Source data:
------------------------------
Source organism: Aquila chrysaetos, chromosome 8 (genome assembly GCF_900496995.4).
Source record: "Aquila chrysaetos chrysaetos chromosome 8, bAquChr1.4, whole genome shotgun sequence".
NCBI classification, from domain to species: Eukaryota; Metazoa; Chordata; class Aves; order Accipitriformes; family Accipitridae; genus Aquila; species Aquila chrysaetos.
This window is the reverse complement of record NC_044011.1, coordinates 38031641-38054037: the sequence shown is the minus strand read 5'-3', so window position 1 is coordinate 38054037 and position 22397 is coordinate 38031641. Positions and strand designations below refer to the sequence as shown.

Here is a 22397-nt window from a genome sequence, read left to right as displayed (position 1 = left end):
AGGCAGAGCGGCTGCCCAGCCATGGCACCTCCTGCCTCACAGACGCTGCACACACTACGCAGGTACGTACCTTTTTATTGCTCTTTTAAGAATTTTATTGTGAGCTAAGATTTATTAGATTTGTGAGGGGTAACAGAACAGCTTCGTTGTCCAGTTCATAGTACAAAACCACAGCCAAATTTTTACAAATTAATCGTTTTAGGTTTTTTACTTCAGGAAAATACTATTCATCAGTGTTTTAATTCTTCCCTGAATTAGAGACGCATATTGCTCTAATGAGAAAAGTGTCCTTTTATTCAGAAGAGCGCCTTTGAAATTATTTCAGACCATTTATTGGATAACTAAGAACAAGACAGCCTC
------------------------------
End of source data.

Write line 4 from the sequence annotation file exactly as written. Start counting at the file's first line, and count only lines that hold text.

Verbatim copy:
This window is the reverse complement of record NC_044011.1, coordinates 38031641-38054037: the sequence shown is the minus strand read 5'-3', so window position 1 is coordinate 38054037 and position 22397 is coordinate 38031641. Positions and strand designations below refer to the sequence as shown.